Mark October 8 on your calendar – that’s when the Supreme Court will hear arguments in a case that’s being called Citizens United 2.0.
The case, McCutcheon v. Federal Election Commission, will test the constitutionality of limits on individual donations to candidates, parties and PACs. Under current law, a person can give up to $46,200 for federal candidates and $70,800 for parties and independent committees during a two-year election cycle.
With the support of the Republican National Committee, Shaun McCutcheon, a wealthy conservative donor from Alabama, is challenging the limits, arguing that they’re “unsupported by any cognizable government interest.”
A lower court disagreed, ruling that “the government may justify aggregate contribution limits as a means of preventing corruption or the appearance of corruption.” Similar arguments were made when Citizens United was litigated, and the Supreme Court’s conservative majority wasn’t swayed.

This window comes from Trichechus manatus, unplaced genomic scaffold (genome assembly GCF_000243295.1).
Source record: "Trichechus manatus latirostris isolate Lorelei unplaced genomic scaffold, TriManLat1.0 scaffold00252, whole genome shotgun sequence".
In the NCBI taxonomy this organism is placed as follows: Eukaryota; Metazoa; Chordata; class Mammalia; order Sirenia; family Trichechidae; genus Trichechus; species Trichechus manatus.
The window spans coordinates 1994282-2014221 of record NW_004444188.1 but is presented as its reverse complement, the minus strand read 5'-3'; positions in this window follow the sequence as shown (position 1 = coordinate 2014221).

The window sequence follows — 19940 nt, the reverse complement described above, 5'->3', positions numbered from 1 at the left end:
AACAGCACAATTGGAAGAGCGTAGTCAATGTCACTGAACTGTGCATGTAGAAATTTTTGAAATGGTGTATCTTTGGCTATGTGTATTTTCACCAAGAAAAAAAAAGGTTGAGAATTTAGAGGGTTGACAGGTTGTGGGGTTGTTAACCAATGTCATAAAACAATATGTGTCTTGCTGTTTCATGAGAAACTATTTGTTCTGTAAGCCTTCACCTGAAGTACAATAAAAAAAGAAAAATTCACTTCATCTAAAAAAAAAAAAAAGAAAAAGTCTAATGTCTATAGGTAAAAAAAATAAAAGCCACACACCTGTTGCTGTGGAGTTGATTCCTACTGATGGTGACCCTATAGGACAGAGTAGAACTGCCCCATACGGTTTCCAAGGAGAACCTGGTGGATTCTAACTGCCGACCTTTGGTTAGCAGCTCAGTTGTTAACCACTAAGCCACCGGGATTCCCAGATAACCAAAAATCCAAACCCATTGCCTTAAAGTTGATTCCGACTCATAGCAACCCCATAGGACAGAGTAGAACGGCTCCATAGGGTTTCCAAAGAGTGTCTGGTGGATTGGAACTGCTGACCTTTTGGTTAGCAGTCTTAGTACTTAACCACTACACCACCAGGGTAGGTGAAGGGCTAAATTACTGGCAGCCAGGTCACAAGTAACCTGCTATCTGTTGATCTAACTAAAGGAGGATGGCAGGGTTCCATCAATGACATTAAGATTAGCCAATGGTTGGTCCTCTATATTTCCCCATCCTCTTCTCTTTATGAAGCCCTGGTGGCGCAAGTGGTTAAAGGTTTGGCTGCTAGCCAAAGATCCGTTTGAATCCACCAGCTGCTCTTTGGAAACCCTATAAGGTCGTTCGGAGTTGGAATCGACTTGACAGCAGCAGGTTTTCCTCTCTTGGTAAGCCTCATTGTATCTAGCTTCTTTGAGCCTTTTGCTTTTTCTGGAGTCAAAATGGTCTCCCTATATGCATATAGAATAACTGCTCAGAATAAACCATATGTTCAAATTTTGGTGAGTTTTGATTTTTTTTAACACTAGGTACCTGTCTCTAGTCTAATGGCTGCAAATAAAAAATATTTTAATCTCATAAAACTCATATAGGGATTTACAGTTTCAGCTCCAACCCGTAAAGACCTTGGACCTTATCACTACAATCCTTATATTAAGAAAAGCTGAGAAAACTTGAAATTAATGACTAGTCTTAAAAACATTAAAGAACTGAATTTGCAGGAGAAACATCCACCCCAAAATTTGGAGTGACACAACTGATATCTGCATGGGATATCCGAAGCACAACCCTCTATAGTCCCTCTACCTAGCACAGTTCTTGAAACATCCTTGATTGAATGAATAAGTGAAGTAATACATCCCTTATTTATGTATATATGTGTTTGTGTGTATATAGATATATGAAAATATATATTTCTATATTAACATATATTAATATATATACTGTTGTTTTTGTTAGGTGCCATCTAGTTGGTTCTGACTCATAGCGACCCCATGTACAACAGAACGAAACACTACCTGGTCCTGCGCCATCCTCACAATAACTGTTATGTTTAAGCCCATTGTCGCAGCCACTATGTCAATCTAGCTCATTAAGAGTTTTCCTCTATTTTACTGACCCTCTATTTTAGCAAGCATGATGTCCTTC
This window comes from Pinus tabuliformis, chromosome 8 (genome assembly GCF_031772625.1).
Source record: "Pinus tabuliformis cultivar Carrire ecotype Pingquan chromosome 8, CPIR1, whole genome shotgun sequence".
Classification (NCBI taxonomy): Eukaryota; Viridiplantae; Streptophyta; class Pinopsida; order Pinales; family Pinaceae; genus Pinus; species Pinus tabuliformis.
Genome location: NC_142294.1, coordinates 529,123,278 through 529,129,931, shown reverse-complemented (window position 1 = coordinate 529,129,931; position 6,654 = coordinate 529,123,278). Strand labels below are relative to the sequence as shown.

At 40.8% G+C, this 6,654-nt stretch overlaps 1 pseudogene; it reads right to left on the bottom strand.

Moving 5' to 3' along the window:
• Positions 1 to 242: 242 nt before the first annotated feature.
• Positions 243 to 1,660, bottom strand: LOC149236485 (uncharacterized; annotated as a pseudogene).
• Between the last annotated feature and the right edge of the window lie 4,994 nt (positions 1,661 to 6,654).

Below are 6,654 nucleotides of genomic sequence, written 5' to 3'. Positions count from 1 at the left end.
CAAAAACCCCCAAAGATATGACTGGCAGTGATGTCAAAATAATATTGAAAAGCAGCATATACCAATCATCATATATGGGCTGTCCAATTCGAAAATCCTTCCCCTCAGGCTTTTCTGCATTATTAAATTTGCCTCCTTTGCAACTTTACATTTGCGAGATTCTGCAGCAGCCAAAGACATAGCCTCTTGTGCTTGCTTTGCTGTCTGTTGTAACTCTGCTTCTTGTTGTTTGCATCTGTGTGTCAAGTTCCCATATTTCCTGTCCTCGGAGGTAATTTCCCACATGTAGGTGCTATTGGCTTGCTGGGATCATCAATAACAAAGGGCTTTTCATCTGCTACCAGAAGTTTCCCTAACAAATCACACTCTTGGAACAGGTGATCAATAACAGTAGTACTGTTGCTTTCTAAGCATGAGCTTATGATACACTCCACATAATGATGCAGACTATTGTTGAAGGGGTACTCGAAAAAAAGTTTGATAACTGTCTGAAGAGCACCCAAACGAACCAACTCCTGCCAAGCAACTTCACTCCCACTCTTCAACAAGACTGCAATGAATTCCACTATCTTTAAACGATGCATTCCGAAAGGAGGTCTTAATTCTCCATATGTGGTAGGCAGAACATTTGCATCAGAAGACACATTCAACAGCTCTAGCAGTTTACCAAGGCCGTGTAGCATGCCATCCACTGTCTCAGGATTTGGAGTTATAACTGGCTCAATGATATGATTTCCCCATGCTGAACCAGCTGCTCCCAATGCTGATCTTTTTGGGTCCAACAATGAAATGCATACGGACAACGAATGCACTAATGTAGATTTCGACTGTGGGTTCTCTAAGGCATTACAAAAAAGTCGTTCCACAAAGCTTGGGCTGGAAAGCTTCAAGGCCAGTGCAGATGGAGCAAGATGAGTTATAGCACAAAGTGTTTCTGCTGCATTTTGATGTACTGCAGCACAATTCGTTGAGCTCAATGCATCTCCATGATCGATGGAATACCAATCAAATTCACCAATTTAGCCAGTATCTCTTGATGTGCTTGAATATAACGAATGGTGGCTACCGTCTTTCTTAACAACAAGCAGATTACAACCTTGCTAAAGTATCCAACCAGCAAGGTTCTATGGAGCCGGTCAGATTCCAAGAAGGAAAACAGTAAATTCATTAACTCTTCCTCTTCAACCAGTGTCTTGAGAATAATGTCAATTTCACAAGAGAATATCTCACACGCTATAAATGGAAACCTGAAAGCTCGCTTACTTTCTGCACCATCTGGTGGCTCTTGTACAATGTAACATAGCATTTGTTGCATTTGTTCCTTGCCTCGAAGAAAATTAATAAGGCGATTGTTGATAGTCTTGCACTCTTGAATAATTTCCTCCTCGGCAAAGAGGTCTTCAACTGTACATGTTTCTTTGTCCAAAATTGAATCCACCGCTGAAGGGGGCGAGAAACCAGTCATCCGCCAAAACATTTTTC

Speaking about the impact of Citizens United at a 2010 conference, Rep. Alan Grayson, D-Florida, put the issue in stark terms. “We’re now in a situation,” he told the crowd, “where a lobbyist can walk into my office…and say, ‘I’ve got five million dollars to spend, and I can spend it for you or against you. Which do you prefer?’” If the court agrees with Shaun McCutcheon, wealthy individuals would hold the same power.
For more information, or to support a petition opposing the further evisceration of our campaign finance laws, see this post at Demos.